Mixed Numbers for Same-Sex Marriage Support Across Country

After Barack Obama came out in favor of same-sex marriage on Wednesday in an exclusive interview with ABC News' Robin Roberts, Republicans fired back, putting out a statement that the president was "playing politics" with the issue.

"While President Obama has played politics on this issue, the Republican Party and our presumptive nominee Mitt Romney have been clear. We support maintaining marriage between one man and one woman and would oppose any attempts to change that," said RNC Chairman Reince Priebus in a written statement.

Romney appeared to evade a question from a reporter as to whether or not he believed Obama had flip-flopped on the issue.

"I believe that based upon the interview that he gave today on ABC, it said he'd changed his view, but you're a better judge than I," Romney said at an event in Oklahoma City.

The accusation that Obama has played politics with this issue is not new. President Obama has previously been accused of waffling on the issue. When he first ran for president in 2008, Obama's position was that he did not support same-sex marriage. In 2010, he said that his views were "evolving." And Wednesday's statement came as the issue reignited after Vice President Joe Biden appeared to express support for the gay marriage on NBC's "Meet the Press."

The political ramifications of Obama's statement have yet to unfold, but an analysis of exit polls and ABC News polling suggest that the president might not have much to gain or lose in November from his position.

The most recent ABC News polling on the subject, taken in March 2012, showed that 52 percent of Americans support the legalization of same-sex marriage.  However, a composite of the two most recent ABC News polls on the subject showed that support is lower among African-Americans - only 41 percent support, while 55 percent oppose. Support is also slightly lower among Hispanics - a key voting bloc in 2012 - with 49 percent support, but that number is higher than those who oppose same sex marriage - 42 percent.

Of course, presidential elections aren't won by receiving a majority of the popular vote. Rather, it is a battle to accumulate Electoral College votes by winning individual states. And the issue of same-sex marriage has not always fallen along clear red and blue state lines. Thirty states have passed constitutional amendments banning same sex marriage - and some of those states are solidly Democratic, like Oregon, California and Maine.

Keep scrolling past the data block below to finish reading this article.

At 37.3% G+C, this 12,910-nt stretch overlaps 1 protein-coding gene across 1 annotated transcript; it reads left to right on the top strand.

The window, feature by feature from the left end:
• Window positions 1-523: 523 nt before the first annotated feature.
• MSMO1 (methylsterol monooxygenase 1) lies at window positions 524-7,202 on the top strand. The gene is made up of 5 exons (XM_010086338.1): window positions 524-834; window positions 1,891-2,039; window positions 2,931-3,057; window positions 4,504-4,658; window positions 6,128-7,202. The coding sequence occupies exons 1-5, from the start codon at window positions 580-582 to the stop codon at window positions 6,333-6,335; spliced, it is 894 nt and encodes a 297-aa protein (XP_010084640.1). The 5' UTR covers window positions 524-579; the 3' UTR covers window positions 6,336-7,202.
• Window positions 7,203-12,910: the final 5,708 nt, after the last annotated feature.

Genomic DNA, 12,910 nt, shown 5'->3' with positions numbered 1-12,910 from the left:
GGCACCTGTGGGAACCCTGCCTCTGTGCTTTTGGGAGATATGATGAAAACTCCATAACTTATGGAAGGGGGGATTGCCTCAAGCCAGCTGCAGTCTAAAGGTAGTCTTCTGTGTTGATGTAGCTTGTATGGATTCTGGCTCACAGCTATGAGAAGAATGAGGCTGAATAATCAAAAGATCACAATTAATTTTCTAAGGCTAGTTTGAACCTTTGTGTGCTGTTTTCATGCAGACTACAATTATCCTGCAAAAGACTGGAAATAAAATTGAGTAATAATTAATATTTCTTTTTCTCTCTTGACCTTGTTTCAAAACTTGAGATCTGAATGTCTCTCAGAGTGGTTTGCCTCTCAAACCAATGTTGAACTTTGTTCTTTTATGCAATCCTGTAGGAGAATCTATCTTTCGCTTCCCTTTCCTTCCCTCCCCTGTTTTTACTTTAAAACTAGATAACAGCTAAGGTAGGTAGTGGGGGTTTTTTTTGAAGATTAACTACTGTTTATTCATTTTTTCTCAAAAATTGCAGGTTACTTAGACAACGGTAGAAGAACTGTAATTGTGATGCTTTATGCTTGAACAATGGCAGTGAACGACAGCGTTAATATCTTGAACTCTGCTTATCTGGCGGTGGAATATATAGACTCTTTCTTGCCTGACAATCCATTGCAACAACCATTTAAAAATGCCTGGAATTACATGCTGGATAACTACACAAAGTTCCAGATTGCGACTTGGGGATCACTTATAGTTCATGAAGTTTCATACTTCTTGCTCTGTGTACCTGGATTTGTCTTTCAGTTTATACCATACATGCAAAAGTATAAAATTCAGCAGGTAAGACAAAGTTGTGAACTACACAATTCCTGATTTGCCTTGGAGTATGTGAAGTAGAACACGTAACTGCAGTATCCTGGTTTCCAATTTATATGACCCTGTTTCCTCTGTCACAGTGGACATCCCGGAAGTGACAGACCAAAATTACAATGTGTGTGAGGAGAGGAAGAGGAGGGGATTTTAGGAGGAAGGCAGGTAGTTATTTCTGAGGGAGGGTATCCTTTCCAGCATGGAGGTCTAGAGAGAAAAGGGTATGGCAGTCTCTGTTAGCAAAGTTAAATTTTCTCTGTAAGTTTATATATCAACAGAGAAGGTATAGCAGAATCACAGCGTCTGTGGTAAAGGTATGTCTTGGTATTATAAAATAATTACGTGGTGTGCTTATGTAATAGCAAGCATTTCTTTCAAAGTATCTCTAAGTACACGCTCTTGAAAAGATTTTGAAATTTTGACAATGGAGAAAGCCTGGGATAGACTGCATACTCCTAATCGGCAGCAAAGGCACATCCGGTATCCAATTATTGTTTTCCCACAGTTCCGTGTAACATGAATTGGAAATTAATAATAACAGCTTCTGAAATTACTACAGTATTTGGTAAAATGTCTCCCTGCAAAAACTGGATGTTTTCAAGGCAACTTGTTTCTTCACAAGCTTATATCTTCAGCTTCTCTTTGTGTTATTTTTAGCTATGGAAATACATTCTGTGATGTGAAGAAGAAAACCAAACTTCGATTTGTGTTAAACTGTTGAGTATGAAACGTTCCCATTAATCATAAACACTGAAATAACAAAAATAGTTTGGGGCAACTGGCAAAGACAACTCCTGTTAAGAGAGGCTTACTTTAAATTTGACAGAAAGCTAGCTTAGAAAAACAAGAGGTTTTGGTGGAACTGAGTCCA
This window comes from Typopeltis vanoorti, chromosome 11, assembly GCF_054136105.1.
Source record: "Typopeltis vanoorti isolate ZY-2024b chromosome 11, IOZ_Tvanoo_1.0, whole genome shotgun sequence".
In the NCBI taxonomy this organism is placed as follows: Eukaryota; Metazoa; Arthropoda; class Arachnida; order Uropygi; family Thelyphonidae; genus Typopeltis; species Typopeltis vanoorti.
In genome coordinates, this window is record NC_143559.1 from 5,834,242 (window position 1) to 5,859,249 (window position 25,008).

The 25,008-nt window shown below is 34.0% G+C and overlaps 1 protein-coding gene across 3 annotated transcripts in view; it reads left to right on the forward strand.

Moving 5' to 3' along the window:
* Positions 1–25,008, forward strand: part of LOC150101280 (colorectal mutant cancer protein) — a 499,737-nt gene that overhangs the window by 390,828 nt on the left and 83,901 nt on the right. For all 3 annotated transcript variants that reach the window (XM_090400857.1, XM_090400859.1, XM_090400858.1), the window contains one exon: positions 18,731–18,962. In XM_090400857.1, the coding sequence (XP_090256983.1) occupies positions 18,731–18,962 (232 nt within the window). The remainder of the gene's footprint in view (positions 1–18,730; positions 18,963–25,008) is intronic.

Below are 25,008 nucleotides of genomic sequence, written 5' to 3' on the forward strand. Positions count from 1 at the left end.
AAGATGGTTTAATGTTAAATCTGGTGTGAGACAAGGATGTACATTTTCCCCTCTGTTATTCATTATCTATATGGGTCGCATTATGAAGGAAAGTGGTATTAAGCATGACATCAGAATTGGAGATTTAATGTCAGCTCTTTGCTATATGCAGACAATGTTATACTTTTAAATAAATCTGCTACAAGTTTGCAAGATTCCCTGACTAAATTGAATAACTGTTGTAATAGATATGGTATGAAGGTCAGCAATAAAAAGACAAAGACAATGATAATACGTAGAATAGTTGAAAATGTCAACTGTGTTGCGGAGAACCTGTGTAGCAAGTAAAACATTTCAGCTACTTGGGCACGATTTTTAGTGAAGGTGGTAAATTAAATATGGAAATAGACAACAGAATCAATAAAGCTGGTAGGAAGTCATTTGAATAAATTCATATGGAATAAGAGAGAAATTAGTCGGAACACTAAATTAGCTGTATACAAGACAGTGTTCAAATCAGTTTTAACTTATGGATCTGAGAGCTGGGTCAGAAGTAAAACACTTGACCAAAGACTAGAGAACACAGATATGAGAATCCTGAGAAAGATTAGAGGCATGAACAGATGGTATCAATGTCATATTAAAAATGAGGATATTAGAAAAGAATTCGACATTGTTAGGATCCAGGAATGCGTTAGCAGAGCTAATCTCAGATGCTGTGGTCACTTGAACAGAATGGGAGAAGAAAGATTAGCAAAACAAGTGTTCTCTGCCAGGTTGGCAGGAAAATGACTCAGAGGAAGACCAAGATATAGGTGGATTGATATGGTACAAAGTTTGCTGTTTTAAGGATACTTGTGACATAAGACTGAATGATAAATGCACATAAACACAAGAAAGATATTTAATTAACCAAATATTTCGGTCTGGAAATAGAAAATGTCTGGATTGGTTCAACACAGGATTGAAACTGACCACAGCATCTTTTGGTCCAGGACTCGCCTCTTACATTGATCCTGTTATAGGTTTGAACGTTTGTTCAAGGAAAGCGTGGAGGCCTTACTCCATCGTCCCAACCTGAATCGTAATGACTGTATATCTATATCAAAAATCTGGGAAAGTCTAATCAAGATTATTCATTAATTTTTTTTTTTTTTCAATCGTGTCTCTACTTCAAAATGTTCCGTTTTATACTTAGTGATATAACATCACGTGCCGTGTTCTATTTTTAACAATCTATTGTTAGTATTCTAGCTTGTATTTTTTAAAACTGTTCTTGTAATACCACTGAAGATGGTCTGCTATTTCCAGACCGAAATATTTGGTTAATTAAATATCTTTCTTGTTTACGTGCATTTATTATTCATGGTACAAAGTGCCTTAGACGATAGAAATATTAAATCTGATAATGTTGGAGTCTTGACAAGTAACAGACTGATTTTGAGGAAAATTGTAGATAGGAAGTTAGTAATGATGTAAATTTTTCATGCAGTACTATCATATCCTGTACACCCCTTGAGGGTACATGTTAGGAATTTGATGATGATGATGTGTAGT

In 2008, President Obama won the state of California with roughly 61 percent of the vote. In that same election, however, voters passed Proposition 8, a measure to ban gay marriage in the state, by a margin of 52 percent to 48 percent.

Exit polls showed that a narrow majority of white voters voted against Proposition 8 (a vote in support of the legalization of gay marriage) - 51 percent voted against, while 49 percent voted to ban same-sex marriage in California. A majority of African-American and Latino voters supported Prop 8, however. Seventy percent of African-American voters voted for the measure, along with 53 percent of Latino voters.

When broken down by age, a trend emerged: On the whole, younger people tended to support same-sex marriage by a considerably larger margin than older demographics. White voters between the ages of 18 and 29 voted against Proposition 8 67 percent to 33 percent. Latino voters between 18 and 29 voted against the measure 59 percent to 41 percent.

There's been some speculation as to whether or not young voters will turn out in 2012 at the same levels that they turned out in 2008.

There was no exit polling taken in North Carolina, a crucial swing state for the Democrats, on Tuesday when voters took to the polls to cast ballots on Amendment One - a constitutional amendment banning same sex marriage which passed with 61 percent support.

Polling shows that the economy is the No. 1 issue on voters' minds, by far, so it's unclear what role same-sex marriage will play in November when voters cast their ballots. From an enthusiasm standpoint, the remarks appear to have been- and will likely continue to be- beneficial, at least in the short term. Less than 24 hours after the interview aired, Obama's comments have already fired up his base, and it's likely he'll see a big boost in fundraising in the coming days and weeks.

Still, from an electoral college perspective, the possibilities for political gain are not immediately evident.